That lack of consumer trust comes primarily from an overflow of irrelevant and sometimes confusing information. Moreover, several research studies have demonstrated consumers’ concerns about greenwashing and self-congratulatory communication. Hence, there is an urgent need that the electricity supplied through the utility grids to provide information regarding how it was generated, its origin and its environmental impacts (e.g., carbon footprint). Lately, there have been attempts to fill this gap through for example Renewable Energy Certificates (REC) in accounting, tracking, and assessing the ownership of energy supply and consumption. Yet, it is still not possible for consumers to easily understand what portion of the energy they are consuming or using for the products/services are from renewable sources and which sources.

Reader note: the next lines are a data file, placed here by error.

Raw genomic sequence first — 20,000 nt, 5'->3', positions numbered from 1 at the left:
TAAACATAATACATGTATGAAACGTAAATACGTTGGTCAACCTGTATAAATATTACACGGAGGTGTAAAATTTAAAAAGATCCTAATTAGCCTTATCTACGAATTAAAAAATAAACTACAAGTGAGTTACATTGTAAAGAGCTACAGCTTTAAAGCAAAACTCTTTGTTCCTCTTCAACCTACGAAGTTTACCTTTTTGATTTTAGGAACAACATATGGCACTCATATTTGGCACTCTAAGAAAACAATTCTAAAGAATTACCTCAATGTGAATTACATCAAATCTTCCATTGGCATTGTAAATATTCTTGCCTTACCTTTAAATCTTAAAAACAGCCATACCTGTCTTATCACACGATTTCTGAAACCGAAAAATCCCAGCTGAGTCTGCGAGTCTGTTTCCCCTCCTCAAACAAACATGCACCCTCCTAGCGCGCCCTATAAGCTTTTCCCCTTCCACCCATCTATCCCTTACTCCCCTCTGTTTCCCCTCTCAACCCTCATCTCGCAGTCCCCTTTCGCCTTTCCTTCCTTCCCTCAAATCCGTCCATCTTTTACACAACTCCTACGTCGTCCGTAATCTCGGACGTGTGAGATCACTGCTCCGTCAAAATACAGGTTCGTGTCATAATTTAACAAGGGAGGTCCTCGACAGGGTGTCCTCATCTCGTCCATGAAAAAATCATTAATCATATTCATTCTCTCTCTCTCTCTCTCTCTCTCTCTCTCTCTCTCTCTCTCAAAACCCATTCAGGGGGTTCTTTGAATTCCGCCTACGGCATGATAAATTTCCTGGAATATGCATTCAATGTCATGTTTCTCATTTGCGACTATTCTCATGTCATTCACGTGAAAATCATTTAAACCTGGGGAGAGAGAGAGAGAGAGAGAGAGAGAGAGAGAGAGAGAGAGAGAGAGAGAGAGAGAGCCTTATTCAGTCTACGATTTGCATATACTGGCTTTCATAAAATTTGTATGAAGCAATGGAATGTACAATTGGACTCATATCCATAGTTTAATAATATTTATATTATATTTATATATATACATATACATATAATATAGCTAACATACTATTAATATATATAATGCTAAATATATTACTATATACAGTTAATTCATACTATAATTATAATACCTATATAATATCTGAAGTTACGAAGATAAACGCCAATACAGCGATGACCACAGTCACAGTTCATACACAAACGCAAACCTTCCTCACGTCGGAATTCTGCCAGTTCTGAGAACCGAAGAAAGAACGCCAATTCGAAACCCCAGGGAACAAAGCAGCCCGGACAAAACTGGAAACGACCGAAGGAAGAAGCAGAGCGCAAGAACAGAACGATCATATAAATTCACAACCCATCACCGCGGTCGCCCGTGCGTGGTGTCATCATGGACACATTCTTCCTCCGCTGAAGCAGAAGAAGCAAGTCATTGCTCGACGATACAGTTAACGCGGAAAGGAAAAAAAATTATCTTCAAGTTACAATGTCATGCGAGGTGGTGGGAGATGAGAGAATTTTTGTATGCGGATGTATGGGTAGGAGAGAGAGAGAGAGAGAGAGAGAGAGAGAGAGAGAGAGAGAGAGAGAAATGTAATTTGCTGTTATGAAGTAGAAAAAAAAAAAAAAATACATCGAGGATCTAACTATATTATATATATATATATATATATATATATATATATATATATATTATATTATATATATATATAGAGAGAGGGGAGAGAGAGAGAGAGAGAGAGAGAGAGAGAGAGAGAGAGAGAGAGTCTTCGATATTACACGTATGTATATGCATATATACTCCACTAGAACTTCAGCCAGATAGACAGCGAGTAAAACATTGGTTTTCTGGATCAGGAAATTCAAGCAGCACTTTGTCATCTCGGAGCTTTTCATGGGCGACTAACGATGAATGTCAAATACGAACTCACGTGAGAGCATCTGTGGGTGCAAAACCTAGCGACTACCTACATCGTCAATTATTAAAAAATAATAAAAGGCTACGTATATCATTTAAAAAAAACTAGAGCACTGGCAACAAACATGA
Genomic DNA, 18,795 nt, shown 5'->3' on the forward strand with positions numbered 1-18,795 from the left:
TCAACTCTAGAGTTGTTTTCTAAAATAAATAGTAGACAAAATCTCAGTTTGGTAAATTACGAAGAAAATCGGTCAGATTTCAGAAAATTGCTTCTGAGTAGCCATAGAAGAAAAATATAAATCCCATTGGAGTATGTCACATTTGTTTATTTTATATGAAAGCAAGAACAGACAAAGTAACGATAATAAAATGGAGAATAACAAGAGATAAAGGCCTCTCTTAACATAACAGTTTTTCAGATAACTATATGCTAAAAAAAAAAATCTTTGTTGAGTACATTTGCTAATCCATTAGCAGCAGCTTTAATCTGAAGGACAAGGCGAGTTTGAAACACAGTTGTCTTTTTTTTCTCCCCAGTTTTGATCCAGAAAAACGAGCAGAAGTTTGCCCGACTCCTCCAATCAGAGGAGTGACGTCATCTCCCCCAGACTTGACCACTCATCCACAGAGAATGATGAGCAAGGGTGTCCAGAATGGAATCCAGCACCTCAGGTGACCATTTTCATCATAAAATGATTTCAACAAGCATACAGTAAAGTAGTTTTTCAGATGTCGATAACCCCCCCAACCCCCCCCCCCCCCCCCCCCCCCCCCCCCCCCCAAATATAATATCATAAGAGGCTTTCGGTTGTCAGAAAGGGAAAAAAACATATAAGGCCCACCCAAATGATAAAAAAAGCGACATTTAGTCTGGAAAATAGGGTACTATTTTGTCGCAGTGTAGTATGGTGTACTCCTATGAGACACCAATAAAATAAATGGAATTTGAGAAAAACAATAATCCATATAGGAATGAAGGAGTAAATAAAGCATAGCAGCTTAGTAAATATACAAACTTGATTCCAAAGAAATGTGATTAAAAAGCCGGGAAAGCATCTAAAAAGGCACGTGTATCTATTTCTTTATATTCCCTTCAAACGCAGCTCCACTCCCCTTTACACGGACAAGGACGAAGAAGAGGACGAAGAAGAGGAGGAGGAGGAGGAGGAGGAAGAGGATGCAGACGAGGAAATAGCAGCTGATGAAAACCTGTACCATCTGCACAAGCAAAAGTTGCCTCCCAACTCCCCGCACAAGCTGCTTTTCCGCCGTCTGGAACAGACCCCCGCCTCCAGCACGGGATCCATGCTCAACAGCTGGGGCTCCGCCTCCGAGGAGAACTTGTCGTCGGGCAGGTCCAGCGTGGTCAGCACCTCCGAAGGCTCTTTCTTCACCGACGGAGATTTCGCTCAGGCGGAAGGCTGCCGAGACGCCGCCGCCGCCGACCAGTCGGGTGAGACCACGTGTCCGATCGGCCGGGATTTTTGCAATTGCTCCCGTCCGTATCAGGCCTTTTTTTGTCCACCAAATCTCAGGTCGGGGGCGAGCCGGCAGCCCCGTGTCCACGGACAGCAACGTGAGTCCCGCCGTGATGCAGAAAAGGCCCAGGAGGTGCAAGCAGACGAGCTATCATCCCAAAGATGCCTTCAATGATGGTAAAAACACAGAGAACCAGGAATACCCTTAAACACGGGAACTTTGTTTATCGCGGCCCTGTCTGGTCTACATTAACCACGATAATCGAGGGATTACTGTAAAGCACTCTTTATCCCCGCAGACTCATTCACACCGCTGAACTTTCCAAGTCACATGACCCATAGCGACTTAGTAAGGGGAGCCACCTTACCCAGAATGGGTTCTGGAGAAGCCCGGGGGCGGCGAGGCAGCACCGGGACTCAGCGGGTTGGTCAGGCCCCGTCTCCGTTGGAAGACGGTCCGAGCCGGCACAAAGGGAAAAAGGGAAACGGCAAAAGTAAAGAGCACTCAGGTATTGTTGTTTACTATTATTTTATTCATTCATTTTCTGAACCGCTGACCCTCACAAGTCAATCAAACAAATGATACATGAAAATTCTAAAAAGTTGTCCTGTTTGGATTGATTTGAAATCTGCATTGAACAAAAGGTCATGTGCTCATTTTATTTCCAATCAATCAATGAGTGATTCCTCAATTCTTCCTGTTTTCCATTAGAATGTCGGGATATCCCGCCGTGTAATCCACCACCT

Improving visibility and transparency in the source of renewables as well as providing information regarding carbon offsetting, and footprint impact are crucial in shaping consumers’ opinions and willingness to pay for novel green energy resources. Digitalization and rapid developments of Information and Communication Technology (ICT), the Internet of Things (IoT), and the Internet of Energy (IoE) are increasingly gaining traction in searching for solutions needed for sustainable energy generation. Recently, the integration of IoT and distributed ledger technologies including blockchain technology facilitated a transparent and reliable framework for traceability and supply chain management in different sectors. These digital solutions seem to play an important role in the near future in improving trustworthy communication regarding renewable energy production and consumption. Digital solutions have the potential to enhance companies’ sustainability disclosures (e.g., sustainability reporting) to deliver an honest account of their impacts. Moreover, the integration of different digital solutions offers a trustworthy framework for customers, investors, and other stakeholders to assess energy suppliers’ environmental credentials. Furthermore, digitalization can provide more decentralized options for public participation and therefore public support of green energy development. Digitalized frameworks can cater for a broad range of consumer motivations – from those who are willing to pay more for decarbonization, to more price-conscious consumers who are willing to support green energy at the lowest cost possible. The following sections briefly discuss the potential of digital solutions and particularly blockchain technology to improve transparency on the environmental credentials of energy suppliers, foster energy democracy, and gain consumer trust via enhanced sustainability reporting.